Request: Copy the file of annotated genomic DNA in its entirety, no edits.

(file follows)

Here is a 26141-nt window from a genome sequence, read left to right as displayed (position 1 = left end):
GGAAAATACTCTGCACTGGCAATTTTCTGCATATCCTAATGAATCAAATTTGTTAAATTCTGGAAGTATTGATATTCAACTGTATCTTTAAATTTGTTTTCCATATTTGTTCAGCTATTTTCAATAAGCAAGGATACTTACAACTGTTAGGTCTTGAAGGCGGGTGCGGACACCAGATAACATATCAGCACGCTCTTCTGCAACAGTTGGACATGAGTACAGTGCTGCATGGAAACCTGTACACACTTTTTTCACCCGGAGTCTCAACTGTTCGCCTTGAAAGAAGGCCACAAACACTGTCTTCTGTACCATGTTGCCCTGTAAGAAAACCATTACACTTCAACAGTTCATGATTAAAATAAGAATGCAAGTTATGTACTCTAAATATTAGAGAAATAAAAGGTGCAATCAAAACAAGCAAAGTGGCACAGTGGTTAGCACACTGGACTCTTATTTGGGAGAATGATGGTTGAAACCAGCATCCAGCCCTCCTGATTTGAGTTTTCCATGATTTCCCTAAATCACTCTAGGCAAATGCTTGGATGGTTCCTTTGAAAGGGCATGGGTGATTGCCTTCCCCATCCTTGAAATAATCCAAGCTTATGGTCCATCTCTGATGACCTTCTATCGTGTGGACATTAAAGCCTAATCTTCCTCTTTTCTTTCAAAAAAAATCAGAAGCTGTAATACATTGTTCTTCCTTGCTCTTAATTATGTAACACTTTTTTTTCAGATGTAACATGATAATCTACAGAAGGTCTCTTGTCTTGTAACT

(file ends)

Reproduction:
Here is a 26141-nt window from a genome sequence, read left to right as displayed (position 1 = left end):
GGAAAATACTCTGCACTGGCAATTTTCTGCATATCCTAATGAATCAAATTTGTTAAATTCTGGAAGTATTGATATTCAACTGTATCTTTAAATTTGTTTTCCATATTTGTTCAGCTATTTTCAATAAGCAAGGATACTTACAACTGTTAGGTCTTGAAGGCGGGTGCGGACACCAGATAACATATCAGCACGCTCTTCTGCAACAGTTGGACATGAGTACAGTGCTGCATGGAAACCTGTACACACTTTTTTCACCCGGAGTCTCAACTGTTCGCCTTGAAAGAAGGCCACAAACACTGTCTTCTGTACCATGTTGCCCTGTAAGAAAACCATTACACTTCAACAGTTCATGATTAAAATAAGAATGCAAGTTATGTACTCTAAATATTAGAGAAATAAAAGGTGCAATCAAAACAAGCAAAGTGGCACAGTGGTTAGCACACTGGACTCTTATTTGGGAGAATGATGGTTGAAACCAGCATCCAGCCCTCCTGATTTGAGTTTTCCATGATTTCCCTAAATCACTCTAGGCAAATGCTTGGATGGTTCCTTTGAAAGGGCATGGGTGATTGCCTTCCCCATCCTTGAAATAATCCAAGCTTATGGTCCATCTCTGATGACCTTCTATCGTGTGGACATTAAAGCCTAATCTTCCTCTTTTCTTTCAAAAAAAATCAGAAGCTGTAATACATTGTTCTTCCTTGCTCTTAATTATGTAACACTTTTTTTTCAGATGTAACATGATAATCTACAGAAGGTCTCTTGTCTTGTAACT